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This article describes a circuit arrangement which utilizes a latch that is set at power-on time with power-on reset to prevent erroneous microcode changes to the contents of a configuration register.
English (United States)
This text was extracted from a PDF file.
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This is the abbreviated version, containing approximately
54% of the total text.
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Configuration Register and Protection Mechanism
This article describes a circuit arrangement which utilizes a latch that is set
at power-on time with power-on reset to prevent erroneous microcode changes
to the contents of a configuration register.
In computer very large-scale integration (VLSI) hardware design I/O pins may
be held to a zero or one value to affect the characteristics and capabilities of the
design as well as fixed addresses and physical information. The mechanism
disclosed herein replaces a plurality of I/O pins with a shift register which is
loaded when power is first applied.
In operation, after power-on reset has gone inactive, circuitry will generate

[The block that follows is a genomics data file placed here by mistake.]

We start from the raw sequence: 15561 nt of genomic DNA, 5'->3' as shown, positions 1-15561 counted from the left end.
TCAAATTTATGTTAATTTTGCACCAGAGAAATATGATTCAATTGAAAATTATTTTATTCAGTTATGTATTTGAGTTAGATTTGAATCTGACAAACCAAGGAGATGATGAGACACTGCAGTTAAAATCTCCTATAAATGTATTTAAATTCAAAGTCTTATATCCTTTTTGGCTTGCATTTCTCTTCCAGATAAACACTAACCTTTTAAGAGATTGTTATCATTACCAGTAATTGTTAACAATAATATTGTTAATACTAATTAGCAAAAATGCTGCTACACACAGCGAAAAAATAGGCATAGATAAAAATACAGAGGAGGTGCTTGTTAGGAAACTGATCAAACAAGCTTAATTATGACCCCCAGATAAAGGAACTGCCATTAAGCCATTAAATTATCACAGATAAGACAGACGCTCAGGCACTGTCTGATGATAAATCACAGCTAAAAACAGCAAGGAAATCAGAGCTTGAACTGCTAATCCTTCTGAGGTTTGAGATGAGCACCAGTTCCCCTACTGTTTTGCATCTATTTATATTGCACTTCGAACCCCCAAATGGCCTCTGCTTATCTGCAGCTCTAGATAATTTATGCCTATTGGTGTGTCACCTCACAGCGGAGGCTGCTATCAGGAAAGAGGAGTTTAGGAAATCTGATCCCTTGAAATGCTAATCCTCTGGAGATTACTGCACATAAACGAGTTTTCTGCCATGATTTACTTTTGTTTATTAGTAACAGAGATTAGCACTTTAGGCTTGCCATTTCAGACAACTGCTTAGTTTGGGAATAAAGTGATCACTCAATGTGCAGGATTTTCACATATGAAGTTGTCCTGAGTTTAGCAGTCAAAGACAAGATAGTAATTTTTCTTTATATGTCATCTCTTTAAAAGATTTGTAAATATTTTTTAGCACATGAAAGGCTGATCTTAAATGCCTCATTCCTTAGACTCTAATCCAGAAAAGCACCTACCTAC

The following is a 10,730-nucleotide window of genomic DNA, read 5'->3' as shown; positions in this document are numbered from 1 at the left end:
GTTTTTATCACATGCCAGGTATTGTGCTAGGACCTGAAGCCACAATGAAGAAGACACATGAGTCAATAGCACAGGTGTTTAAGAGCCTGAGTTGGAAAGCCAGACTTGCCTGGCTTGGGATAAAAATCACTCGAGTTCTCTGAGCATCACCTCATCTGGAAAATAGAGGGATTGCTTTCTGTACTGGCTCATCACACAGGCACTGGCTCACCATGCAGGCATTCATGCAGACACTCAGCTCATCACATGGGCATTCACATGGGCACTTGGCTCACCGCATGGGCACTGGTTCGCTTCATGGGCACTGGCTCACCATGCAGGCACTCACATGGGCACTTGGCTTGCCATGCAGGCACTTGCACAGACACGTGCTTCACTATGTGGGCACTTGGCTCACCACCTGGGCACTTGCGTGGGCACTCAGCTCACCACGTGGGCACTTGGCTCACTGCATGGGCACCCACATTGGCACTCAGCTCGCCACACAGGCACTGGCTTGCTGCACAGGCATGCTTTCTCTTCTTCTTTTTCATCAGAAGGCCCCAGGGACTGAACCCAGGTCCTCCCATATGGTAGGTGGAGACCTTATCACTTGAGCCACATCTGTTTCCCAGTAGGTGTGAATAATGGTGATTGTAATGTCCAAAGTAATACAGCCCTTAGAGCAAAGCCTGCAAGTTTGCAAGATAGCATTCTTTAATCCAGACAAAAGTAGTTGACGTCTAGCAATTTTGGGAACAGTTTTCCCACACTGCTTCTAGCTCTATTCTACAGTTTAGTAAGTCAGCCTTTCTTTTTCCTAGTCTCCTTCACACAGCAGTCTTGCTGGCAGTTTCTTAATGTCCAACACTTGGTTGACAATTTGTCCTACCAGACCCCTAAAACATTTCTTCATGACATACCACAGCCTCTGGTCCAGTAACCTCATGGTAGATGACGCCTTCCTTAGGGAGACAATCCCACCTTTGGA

shift clocks so that jumper data that is contained in an external shift register can
be loaded into the configuration shift register on the VLSI chip. Varying amounts
of the data may be defaulted to zero or one to reduce the amount of external
hardware. This defaulted portion of the configuration register must then be set by
microcode. Once set, there is no need to change the configuration register
during system operation.
For example, the device address (8 bits) is determined by the card position
that the card is plugged into and therefore this information needs to be entered
from jumpers or switches while the device ID identifies what type of device is
attached and can usually be defaulted and set with microcode since microcode is
generally unique for each device type.
To protect the configuration register from accidental change after
initialization, the protection...